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5:17pm

Mon January 5, 2015
Politics

6 Reasons Size Matters To The New GOP Majorities In Congress

Originally published on Tue January 6, 2015 1:12 pm

The 114th Congress opens Tuesday, swearing in the most House Republicans since 1947. But how much does the numbers game really matter now?
J. Scott Applewhite AP

The 114th Congress opens Tuesday with 246 Republicans taking the oath of office in the House. That's the most the GOP has sworn in since 1947, when the same number arrived for the 80th Congress intent on challenging Democratic President Harry Truman.

For a time, it had appeared that the new 114th majority would eclipse that of the 80th by one. But then Michael Grimm, R-N.Y., pleaded guilty to tax evasion charges and, after a sit-down with Speaker John Boehner a week ago, agreed to resign.

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1:30pm

Fri January 2, 2015
It's All Politics

Was Cuomo Destined To Be President Or Just Political Poet Laureate?

Originally published on Fri January 2, 2015 1:55 pm

New York Gov. Mario Cuomo gives a thumbs-up gesture with both hands during his July 16, 1984, keynote address to the opening session of the Democratic National Convention in San Francisco.
AP

When he died of heart failure on New Year's Day, Mario Cuomo had been out of office exactly 20 years. But his impact endured, in part because he articulated his political philosophy so powerfully while at his peak and in part because he never fulfilled the destiny many envisioned for him on the national stage.

The New York governor's national moment in the sun came at night, in a San Francisco convention hall. On July 16, 1984, Cuomo gave the keynote address, mesmerizing a crowd of thousands in the Moscone Center and intriguing millions more on TV.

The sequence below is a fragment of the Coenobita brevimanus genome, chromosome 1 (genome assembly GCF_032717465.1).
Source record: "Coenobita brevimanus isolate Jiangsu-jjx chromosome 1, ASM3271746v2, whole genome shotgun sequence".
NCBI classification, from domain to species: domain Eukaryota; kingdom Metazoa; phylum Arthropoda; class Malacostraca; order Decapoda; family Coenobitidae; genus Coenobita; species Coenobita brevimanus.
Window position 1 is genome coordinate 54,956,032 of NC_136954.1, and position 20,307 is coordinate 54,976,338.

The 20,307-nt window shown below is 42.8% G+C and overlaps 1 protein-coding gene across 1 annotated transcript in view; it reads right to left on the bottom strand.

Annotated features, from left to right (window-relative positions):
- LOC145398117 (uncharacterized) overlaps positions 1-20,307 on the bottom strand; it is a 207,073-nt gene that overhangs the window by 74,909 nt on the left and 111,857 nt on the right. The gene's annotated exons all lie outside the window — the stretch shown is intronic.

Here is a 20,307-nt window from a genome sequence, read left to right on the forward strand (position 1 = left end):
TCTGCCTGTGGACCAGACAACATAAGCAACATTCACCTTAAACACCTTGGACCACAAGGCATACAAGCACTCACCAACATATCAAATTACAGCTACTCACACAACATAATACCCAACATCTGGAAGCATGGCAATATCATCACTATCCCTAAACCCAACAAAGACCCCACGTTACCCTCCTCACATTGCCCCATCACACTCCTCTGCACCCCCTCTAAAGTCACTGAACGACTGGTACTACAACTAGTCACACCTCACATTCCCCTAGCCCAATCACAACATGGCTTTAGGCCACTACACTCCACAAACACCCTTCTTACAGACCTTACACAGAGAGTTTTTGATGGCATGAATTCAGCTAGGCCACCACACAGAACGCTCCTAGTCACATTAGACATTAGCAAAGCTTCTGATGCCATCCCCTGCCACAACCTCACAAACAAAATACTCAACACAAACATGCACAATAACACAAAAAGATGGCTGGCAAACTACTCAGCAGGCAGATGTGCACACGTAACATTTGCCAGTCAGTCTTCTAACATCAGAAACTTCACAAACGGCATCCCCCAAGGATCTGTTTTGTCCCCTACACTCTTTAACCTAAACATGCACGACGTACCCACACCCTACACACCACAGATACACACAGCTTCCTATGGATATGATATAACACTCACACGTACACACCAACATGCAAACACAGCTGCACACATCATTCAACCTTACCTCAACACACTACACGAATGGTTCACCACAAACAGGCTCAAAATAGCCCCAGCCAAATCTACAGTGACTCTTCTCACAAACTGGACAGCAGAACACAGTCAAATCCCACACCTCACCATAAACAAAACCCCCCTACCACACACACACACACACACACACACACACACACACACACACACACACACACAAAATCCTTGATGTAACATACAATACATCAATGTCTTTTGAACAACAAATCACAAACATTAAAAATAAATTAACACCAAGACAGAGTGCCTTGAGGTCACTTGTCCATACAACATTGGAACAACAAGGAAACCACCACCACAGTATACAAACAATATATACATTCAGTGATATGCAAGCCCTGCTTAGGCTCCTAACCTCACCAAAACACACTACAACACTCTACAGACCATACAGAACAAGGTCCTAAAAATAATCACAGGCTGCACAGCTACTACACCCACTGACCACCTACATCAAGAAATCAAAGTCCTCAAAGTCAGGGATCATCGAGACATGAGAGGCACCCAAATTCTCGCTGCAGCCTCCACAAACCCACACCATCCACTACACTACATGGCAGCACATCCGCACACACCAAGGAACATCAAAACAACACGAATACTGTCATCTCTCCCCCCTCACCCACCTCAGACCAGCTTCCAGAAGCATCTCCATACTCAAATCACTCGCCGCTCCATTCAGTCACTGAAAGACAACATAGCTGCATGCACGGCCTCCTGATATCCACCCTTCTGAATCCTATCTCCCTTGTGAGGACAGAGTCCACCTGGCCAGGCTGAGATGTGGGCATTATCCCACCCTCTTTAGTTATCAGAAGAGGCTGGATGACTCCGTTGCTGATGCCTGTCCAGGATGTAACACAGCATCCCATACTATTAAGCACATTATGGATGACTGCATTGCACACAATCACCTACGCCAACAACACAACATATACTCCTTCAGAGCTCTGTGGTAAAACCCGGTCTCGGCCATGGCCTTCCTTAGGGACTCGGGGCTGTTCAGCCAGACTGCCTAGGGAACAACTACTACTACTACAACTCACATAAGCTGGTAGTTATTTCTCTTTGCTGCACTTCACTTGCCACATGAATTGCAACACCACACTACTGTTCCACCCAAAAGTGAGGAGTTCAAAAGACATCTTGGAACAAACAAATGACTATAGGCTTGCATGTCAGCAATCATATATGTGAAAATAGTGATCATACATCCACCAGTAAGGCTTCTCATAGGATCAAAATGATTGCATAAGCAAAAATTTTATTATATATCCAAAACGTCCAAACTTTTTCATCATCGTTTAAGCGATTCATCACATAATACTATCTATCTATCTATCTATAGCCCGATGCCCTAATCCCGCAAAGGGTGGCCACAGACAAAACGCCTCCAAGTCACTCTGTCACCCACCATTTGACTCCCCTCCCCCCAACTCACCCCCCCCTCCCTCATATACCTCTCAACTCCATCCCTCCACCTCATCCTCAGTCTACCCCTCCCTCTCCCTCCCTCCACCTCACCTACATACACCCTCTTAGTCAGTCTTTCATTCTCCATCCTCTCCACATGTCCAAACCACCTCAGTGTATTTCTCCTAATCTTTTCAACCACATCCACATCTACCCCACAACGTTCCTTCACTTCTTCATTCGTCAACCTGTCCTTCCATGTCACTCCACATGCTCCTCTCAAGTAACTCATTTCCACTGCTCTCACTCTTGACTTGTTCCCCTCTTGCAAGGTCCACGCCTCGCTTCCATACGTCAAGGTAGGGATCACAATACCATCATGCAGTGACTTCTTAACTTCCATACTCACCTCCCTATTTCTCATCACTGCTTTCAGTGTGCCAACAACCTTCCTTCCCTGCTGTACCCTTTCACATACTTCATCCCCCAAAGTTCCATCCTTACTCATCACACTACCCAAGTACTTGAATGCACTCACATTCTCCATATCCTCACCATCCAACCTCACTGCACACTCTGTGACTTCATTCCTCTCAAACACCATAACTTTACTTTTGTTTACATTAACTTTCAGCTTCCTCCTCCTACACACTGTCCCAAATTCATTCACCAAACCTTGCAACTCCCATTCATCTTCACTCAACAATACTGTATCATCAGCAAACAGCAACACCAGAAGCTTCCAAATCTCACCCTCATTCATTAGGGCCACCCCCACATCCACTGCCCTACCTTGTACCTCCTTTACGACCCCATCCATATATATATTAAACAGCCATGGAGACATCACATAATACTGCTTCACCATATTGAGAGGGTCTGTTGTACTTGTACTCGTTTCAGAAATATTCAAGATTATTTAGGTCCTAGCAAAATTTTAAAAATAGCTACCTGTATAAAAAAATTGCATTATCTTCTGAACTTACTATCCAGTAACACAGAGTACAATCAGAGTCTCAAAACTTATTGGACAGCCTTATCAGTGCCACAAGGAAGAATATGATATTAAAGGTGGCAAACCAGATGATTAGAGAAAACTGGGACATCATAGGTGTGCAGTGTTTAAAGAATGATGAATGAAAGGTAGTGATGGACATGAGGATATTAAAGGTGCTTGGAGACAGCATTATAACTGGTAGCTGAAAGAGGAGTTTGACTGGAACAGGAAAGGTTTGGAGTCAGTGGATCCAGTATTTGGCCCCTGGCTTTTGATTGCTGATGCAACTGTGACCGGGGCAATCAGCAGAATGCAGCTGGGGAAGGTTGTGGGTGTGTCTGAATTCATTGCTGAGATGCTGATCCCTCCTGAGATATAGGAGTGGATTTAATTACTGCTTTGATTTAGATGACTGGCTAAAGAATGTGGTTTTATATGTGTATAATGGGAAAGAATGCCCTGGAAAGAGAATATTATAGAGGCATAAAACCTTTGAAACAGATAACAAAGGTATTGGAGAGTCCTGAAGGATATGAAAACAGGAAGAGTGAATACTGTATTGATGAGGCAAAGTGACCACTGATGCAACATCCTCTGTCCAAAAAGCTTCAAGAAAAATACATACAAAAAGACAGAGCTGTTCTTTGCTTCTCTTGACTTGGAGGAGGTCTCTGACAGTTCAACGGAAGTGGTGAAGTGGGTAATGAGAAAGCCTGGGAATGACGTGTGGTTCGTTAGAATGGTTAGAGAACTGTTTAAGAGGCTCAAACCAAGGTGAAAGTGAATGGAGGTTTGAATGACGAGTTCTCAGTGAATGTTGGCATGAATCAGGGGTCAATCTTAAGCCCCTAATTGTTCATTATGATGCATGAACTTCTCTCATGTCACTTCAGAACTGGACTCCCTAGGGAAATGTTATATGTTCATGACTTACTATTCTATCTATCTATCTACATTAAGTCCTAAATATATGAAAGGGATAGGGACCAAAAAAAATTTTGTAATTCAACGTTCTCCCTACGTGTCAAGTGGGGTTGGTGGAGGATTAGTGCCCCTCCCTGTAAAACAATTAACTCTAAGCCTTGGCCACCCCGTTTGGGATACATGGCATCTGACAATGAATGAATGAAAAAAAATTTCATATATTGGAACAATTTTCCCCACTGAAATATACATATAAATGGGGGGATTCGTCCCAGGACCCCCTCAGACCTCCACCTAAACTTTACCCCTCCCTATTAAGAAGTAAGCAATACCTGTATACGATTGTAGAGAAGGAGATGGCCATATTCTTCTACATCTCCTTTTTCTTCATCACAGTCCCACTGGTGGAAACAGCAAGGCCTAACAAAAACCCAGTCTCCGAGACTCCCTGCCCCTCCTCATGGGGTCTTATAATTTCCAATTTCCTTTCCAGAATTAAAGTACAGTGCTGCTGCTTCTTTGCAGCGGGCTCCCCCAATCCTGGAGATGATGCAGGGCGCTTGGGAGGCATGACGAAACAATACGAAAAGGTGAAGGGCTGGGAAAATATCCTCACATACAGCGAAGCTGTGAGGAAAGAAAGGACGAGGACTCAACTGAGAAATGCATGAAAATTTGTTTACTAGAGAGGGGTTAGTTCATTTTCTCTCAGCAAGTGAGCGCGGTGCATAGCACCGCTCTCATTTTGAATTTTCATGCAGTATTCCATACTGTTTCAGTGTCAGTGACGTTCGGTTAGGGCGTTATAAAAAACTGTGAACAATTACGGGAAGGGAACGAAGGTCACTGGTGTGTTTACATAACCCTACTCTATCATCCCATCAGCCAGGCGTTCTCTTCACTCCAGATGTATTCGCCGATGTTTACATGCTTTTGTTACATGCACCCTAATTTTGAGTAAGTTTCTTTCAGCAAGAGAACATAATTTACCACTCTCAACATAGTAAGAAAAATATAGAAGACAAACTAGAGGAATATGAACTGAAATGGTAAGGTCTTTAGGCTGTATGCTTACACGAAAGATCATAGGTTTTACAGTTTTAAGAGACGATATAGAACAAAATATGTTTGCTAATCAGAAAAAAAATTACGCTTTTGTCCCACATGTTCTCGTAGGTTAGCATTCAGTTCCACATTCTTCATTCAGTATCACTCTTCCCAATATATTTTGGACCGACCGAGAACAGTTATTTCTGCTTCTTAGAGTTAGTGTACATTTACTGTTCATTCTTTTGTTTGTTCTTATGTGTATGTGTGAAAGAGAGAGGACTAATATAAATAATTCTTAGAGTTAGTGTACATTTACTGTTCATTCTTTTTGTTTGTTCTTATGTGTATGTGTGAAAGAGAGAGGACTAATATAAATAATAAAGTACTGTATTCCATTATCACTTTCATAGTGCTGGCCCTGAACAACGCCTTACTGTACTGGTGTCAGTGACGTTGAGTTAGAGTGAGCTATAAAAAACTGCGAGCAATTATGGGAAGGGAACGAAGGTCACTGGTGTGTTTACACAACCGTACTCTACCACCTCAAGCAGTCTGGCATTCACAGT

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4:26pm

Wed December 31, 2014
Politics

6 Reasons Steve Scalise Will Survive His Speech Scandal

Originally published on Wed December 31, 2014 5:26 pm

Rep. Steve Scalise, R-La., speaks during a campaign rally for U.S. Senate candidate Rep. Bill Cassidy, R-La., on Nov. 1 in Abita Springs, La.
Scott Threlkeld AP

Barring new and jarring developments, House Majority Whip Steve Scalise is going to survive the story that he addressed a conference of white supremacists in 2002.

Unless further evidence emerges of liaisons with the European-American Unity and Rights Organization, or EURO, Scalise will take his oath next week for the 114th Congress as the No. 3 leader of the chamber's GOP — the party's largest majority since 1928.

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5:01am

Mon December 29, 2014
It's All Politics

Obama Finds Reset Button With 2 Years To Go: Is It Too Late?

As he looks toward his seventh year in the White House, President Obama still believes there is time to make his presidency a transformational moment in history.

In an interview recorded shortly before he left for Christmas vacation in Hawaii, the president told NPR's Steve Inskeep that 2014 had been "a bumpy ride" but also the "breakthrough year" he himself had predicted.

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10:23am

Mon December 15, 2014
U.S.

Is Ted Cruz Running For President ... In 2008?

Originally published on Mon December 15, 2014 1:37 pm

Sen. Ted Cruz, R-Texas, talks with reporters on Capitol Hill in Washington on Friday, as the Senate considered a spending bill.
Lauren Victoria Burke AP

Yes, we know the 2008 presidential election is years in the past and will not come around again. The question is, does Sen. Ted Cruz know this?

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4:23pm

Tue December 2, 2014
It's All Politics

Should We Rue Rob Portman's Decision Not To Run For President?

Originally published on Tue December 2, 2014 5:51 pm

Sen. Rob Portman, R-Ohio, conducts a town hall meeting with employees after an October 2014 tour of Harris Products Group in Mason, Ohio.
Al Behrman AP

This just in: At least one Republican in Washington has decided he doesn't want to be president.

OK, that's not exactly what Sen. Rob Portman of Ohio said. He said he wasn't running for president. Obviously, there is a difference. Nothing is more common in politics than a would-be mayor/governor/president who wishes he or she could just be appointed to the job.

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6:34pm

Mon November 24, 2014
Politics

House Committees Find No Wrongdoing In 2012 Benghazi Attack

Originally published on Tue November 25, 2014 10:15 am

Copyright 2014 NPR. To see more, visit http://www.npr.org/.

Transcript

ARI SHAPIRO, HOST: